The mortgage business is dwindling, thanks to a strengthening economy that has caused 30-year mortgage rates to jump from 3.34% one year ago to the current 4.46%. The lucrative refinance market has all but dried up, and big banks have been gradually loosening lending standards in an effort to garner more of the purchase-loan market. As the Federal Housing Administration has increased feesfor its low down payment mortgages, other lenders have been trying to grab borrowers have been shopping around since the FHA tab went up.
Biggest banks are jumping in
Over the past year, lending standards have relaxed somewhat as home prices have risen. Since midyear, Wells Fargo (NYSE: WFC ) has dropped down payment requirements on nonconforming, or jumbo, loans from 20% to 15%, while JPMorgan Chase (NYSE: JPM ) has lowered its down payment to 5% for purchases of homes in states that saw the worst of the foreclosure crisis. In October, Bank of America (NYSE: BAC ) relaxed its own standards, from 20% to 15% for a down payment, on jumbo loans of less than $1 million.
More recently, Bank of America, Wells Fargo, and TD Bank have been offering loans with down payment requirements of only 5%. Additionally, Bank of America, JPMorgan, and Wells Fargo have also announced that they will continue to offer their customers nonconforming loan products -- despite the advent of tougher "qualified mortgage" rules in January.
Are these new developments a smart move for big American banks -- particularly Bank of America, which is still suffering from the mortgage excesses of the pre-financial crisis era?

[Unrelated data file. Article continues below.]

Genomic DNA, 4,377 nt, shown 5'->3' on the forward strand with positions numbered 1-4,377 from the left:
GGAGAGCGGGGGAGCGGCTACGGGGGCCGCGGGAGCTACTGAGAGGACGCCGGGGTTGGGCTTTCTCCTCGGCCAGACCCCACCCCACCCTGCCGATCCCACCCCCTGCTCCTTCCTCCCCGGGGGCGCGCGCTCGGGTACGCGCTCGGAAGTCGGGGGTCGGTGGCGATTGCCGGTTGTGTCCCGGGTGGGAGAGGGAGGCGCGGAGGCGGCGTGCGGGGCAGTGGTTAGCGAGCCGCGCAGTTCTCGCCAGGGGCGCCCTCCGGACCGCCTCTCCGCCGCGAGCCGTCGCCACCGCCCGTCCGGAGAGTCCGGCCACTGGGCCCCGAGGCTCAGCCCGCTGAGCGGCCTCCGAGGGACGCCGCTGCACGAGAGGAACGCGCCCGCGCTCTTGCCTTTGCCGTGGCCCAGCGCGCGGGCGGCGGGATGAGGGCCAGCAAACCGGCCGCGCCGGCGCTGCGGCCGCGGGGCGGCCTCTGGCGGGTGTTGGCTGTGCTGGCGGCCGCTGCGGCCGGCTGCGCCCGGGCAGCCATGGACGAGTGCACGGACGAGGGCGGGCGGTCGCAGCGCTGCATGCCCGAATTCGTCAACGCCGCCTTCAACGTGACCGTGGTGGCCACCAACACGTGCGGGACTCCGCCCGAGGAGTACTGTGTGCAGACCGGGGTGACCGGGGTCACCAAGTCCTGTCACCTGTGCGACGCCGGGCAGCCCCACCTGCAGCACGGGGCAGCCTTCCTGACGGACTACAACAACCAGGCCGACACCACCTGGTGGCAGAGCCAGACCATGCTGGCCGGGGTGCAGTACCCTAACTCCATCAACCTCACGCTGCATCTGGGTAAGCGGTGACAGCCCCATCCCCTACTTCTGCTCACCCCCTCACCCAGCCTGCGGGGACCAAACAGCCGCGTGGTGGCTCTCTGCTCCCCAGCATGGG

How much risk is too much?
So far, the evidence doesn't point to another bout of reckless subprime lending, though there has been a definite loosening of post-crisis loan restrictions.
Mortgage software provider Ellie Mae noted in its latest report that average FICO scores of borrowers have decreased significantly, from 750 in October 2012 to this October's current score of 732. Importantly, however, the percentage of closed loans with a FICO score of less than 700 increased to 28% in October 2013, compared to just 16% one year prior.
While relaxing standards a bit from the post-crisis clampdown on credit is not terrible, the move toward laxity could be detrimental to banks, particularly those with buckets full of crummy loans still muddying their balance sheets.
For example, although there is no barrier to institutions making loans that don't fulfill the new qualified mortgage rules, banks will likely face greater responsibility when originating such mortgages. In addition, investors will be wary of purchasing those loans, considering the added liability.
Time will tell how these new restrictions will affect lending, as well as how far into risky mortgage-making territory big banks are willing to creep in order to snag more market share. For Bank of America, extra caution is needed, since it is still reeling from the mortgage meltdown.
Not only does Bank of America expect to face additional mortgage fraud cases in 2014, but the bank has a smoldering pile of home equity lines of credit on its books that is the largest among its peers. These loans, interest-only until they mature to 10 years of age, will be resetting over the next few years, adding principal payments onto borrowers' current lower payments. Already, 2003-vintage Helocs, as they are called, are facing high default rates.
In addition, the big bank has a slew of FHA mortgages to contend with, loans that are supposedly government-insured -- except if banks are found to have engaged in some type of fraud or misconduct, in which case they could face treble damages. Of the largest banks, Bank of America holds the lion's share of these loans: nearly 200,000, compared to 136,000 for Wells Fargo and 70,000 for JPMorgan Chase. For Bank of America, building up its mortgage business again is an excellent plan -- as long as it includes a hefty dose of risk-aversion.
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